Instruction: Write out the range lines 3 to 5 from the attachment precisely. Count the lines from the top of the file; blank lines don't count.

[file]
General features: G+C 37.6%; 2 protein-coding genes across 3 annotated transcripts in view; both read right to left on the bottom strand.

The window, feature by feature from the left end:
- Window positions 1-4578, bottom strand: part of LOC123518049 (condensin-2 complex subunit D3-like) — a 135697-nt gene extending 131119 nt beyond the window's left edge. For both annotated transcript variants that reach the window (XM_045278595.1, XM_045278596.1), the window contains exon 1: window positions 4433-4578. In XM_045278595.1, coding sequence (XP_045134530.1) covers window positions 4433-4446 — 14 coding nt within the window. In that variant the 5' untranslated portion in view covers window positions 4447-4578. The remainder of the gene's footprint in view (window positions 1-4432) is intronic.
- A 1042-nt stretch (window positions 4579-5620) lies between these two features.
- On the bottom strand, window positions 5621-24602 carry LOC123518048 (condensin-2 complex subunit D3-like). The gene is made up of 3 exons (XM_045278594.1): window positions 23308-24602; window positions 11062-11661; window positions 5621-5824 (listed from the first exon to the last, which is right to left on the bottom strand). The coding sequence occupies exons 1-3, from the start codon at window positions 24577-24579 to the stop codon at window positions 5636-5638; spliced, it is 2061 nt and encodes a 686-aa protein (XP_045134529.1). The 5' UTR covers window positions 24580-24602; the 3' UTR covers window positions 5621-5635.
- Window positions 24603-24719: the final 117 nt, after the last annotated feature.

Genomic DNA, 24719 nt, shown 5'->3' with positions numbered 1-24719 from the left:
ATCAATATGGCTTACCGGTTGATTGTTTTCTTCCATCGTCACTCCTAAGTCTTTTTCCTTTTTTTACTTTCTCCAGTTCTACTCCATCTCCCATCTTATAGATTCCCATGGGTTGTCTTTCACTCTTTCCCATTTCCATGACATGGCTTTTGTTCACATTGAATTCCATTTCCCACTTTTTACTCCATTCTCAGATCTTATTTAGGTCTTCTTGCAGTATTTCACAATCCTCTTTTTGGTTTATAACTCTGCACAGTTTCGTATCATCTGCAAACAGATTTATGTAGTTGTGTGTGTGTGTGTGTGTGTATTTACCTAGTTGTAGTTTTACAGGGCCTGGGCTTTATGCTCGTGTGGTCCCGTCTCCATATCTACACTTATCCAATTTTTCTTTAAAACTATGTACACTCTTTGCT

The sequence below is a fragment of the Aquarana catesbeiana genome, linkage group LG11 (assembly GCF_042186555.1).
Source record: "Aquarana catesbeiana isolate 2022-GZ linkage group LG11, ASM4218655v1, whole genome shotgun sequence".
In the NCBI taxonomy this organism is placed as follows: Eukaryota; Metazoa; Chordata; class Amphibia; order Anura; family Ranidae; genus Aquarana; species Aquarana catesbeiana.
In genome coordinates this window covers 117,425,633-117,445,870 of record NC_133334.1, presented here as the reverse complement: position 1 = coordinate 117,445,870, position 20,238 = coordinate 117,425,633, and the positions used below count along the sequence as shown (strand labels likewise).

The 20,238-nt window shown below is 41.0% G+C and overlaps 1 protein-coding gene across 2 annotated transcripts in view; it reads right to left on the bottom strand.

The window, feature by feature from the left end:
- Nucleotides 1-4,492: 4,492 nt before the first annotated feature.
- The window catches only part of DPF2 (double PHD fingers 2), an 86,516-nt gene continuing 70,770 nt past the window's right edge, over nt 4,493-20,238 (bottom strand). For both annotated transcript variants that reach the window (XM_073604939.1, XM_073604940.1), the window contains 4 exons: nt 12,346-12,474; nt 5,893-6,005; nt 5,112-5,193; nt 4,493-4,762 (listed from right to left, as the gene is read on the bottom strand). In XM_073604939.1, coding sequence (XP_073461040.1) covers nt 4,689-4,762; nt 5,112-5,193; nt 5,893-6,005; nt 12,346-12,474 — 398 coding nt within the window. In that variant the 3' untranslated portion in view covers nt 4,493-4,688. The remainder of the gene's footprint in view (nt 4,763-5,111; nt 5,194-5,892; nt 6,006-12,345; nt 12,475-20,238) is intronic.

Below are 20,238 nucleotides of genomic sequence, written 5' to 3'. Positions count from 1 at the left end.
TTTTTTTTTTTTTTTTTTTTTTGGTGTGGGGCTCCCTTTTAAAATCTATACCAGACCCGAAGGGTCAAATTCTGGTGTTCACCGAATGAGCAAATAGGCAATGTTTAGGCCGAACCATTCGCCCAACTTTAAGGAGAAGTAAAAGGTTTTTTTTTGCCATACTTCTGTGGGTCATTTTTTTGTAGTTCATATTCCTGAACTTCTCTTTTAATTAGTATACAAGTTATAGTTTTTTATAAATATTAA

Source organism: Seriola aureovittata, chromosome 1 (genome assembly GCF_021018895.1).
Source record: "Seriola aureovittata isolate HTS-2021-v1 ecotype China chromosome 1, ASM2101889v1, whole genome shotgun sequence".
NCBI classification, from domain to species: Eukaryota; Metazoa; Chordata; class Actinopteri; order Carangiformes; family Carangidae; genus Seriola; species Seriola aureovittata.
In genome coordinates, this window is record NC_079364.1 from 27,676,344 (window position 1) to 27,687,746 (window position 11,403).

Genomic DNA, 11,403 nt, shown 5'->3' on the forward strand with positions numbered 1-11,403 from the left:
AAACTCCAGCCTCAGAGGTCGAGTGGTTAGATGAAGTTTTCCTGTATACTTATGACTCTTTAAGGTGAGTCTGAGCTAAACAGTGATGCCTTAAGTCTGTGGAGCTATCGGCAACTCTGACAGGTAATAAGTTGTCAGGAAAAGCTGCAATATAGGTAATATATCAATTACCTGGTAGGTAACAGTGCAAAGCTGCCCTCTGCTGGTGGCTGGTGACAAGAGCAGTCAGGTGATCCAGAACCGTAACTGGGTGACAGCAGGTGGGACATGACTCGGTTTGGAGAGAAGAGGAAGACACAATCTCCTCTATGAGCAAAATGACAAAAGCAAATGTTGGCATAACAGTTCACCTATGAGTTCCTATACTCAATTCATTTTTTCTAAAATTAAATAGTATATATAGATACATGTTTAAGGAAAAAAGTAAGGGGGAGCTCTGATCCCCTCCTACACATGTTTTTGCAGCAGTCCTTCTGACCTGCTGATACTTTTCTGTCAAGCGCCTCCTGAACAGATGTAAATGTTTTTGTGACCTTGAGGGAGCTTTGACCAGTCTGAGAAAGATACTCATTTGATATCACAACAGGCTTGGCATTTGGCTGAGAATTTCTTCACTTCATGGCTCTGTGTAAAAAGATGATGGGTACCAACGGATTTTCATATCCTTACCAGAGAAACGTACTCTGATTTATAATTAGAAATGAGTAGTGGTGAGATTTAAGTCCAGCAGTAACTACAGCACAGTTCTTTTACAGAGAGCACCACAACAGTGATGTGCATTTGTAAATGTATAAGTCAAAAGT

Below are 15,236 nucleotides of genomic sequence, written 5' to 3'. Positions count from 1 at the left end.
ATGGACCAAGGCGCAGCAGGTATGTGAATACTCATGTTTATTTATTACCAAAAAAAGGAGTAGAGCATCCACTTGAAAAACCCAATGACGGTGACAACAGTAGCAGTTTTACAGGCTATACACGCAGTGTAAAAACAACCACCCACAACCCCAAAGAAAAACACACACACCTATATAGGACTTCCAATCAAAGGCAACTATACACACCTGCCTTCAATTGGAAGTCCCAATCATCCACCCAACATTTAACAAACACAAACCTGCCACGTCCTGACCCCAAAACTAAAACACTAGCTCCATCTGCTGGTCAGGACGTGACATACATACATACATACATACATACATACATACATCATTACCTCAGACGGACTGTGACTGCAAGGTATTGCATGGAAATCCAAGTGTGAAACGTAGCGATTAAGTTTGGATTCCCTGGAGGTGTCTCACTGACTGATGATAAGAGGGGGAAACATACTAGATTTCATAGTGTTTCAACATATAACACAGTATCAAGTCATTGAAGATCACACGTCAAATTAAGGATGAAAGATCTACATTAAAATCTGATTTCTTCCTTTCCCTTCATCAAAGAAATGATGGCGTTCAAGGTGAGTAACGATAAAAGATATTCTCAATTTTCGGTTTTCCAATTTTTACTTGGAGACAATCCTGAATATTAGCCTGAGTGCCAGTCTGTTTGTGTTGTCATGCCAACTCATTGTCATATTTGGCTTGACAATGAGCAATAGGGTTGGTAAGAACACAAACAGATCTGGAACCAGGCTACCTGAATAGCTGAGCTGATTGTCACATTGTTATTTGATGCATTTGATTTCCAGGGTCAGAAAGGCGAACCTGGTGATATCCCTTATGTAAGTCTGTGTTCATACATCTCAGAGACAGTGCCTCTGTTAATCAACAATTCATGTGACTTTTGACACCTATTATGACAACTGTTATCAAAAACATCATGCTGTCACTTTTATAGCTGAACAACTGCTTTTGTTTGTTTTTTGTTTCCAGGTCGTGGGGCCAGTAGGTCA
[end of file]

- Window positions 1-4578, bottom strand: part of LOC123518049 (condensin-2 complex subunit D3-like) — a 135697-nt gene extending 131119 nt beyond the window's left edge. For both annotated transcript variants that reach the window (XM_045278595.1, XM_045278596.1), the window contains exon 1: window positions 4433-4578. In XM_045278595.1, coding sequence (XP_045134530.1) covers window positions 4433-4446 — 14 coding nt within the window. In that variant the 5' untranslated portion in view covers window positions 4447-4578. The remainder of the gene's footprint in view (window positions 1-4432) is intronic.
- A 1042-nt stretch (window positions 4579-5620) lies between these two features.
- On the bottom strand, window positions 5621-24602 carry LOC123518048 (condensin-2 complex subunit D3-like). The gene is made up of 3 exons (XM_045278594.1): window positions 23308-24602; window positions 11062-11661; window positions 5621-5824 (listed from the first exon to the last, which is right to left on the bottom strand). The coding sequence occupies exons 1-3, from the start codon at window positions 24577-24579 to the stop codon at window positions 5636-5638; spliced, it is 2061 nt and encodes a 686-aa protein (XP_045134529.1). The 5' UTR covers window positions 24580-24602; the 3' UTR covers window positions 5621-5635.